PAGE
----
Challenges in herbal research: A randomized clinical trial to assess blinding with ginger

Suzanna M. Zick, Amy Blume, Daniel Normolle, Mack Ruffin

Research output: Contribution to journalArticle

13 Citations (Scopus)

Abstract

Objective: To assess methods to blind study participants to encapsulated ginger (Zingiber officinale). Design: A randomized double-blind placebo controlled trial. Subjects: Eighty healthy male and female volunteers. Outcome measures: Whether participants can accurately determine if they receive a ginger or placebo capsule and a bottle filled with ginger or placebo capsules. Results: Forty-two subjects correctly identified the capsule they received. Of those who received placebo, over 82% correctly identified their capsule. Only 22.5% of those who received ginger correctly identified their capsule. The likelihood of guessing ginger between the groups was statistically similar (p < 0.01). 65% correctly guessed which bottle they had received (p = 0.0073). Participants receiving the bottle filled with ginger capsules successfully identified their bottle 75% of the time (p = 0.0016) compared to the 55% of the placebo group (p = 0.5). Conclusions: Volunteers cannot determine which type of individual capsule they receive but can distinguish a bottle filled with ginger capsules.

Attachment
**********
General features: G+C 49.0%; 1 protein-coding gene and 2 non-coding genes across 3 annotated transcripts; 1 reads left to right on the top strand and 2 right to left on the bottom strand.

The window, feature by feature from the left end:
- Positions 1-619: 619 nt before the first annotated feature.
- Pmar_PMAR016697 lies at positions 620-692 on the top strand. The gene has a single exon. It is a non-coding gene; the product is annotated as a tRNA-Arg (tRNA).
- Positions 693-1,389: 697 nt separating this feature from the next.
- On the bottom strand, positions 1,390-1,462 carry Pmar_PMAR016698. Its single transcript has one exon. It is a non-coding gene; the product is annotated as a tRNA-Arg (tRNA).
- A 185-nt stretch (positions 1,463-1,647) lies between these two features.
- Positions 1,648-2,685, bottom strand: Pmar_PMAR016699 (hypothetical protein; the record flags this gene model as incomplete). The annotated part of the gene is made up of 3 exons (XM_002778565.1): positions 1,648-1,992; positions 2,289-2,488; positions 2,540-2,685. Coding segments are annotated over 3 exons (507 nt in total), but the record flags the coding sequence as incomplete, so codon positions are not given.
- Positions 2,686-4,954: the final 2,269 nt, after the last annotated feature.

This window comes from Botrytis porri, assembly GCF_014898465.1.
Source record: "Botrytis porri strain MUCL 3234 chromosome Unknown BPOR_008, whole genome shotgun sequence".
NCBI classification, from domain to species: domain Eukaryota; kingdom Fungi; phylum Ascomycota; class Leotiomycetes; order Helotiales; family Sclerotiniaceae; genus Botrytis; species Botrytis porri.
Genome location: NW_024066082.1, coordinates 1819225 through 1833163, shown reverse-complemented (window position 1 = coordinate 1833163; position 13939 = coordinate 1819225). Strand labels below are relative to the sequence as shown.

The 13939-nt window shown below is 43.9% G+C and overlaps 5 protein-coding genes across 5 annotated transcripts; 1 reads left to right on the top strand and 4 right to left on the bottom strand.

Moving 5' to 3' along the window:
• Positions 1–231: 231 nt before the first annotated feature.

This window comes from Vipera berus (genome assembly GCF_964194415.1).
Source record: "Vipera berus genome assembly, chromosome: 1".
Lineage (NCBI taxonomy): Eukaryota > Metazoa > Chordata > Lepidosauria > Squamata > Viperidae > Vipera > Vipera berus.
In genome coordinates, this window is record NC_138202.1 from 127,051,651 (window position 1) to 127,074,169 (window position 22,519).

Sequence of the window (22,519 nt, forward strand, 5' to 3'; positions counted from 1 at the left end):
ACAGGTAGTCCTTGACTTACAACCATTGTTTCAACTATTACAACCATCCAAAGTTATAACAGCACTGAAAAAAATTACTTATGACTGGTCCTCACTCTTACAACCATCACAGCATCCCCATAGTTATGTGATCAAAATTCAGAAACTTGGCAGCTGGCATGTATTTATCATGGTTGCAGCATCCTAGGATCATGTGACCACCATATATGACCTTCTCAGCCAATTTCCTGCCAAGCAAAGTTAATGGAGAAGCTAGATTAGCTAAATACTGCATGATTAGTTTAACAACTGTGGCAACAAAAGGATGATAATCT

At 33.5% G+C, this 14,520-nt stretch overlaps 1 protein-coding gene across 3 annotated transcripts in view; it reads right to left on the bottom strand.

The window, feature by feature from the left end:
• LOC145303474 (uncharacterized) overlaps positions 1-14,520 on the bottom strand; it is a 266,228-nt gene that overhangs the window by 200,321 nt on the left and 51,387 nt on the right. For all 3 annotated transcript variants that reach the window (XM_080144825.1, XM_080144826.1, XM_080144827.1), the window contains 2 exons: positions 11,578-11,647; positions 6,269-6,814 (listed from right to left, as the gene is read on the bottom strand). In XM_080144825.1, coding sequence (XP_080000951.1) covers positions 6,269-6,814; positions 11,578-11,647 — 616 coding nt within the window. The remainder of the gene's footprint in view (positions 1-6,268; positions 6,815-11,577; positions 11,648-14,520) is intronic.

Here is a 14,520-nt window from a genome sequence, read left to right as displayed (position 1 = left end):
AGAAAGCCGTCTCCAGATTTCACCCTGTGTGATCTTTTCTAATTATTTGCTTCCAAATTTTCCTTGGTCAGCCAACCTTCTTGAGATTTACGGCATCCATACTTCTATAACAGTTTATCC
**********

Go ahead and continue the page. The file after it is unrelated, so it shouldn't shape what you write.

Original languageEnglish (US)
Pages (from-to)101-106
Number of pages6
JournalComplementary Therapies in Medicine
Volume13
Issue number2
DOIs
StatePublished - Jun 1 2005

Fingerprint

Ginger
Capsules
Randomized Controlled Trials
Research
Placebos
Volunteers
Healthy Volunteers
Outcome Assessment (Health Care)

All Science Journal Classification (ASJC) codes

  • Complementary and Manual Therapy
  • Complementary and alternative medicine
  • Advanced and Specialized Nursing

Cite this

Zick, Suzanna M. ; Blume, Amy ; Normolle, Daniel ; Ruffin, Mack. / Challenges in herbal research : A randomized clinical trial to assess blinding with ginger. In: Complementary Therapies in Medicine. 2005 ; Vol. 13, No. 2. pp. 101-106.
@article{a2fe4c7b6f3d4bca8e057333a3d9477a,
title = "Challenges in herbal research: A randomized clinical trial to assess blinding with ginger",
abstract = "Objective: To assess methods to blind study participants to encapsulated ginger (Zingiber officinale). Design: A randomized double-blind placebo controlled trial. Subjects: Eighty healthy male and female volunteers. Outcome measures: Whether participants can accurately determine if they receive a ginger or placebo capsule and a bottle filled with ginger or placebo capsules. Results: Forty-two subjects correctly identified the capsule they received. Of those who received placebo, over 82{\%} correctly identified their capsule. Only 22.5{\%} of those who received ginger correctly identified their capsule. The likelihood of guessing ginger between the groups was statistically similar (p < 0.01). 65{\%} correctly guessed which bottle they had received (p = 0.0073). Participants receiving the bottle filled with ginger capsules successfully identified their bottle 75{\%} of the time (p = 0.0016) compared to the 55{\%} of the placebo group (p = 0.5). Conclusions: Volunteers cannot determine which type of individual capsule they receive but can distinguish a bottle filled with ginger capsules.",
author = "Zick, {Suzanna M.} and Amy Blume and Daniel Normolle and Mack Ruffin",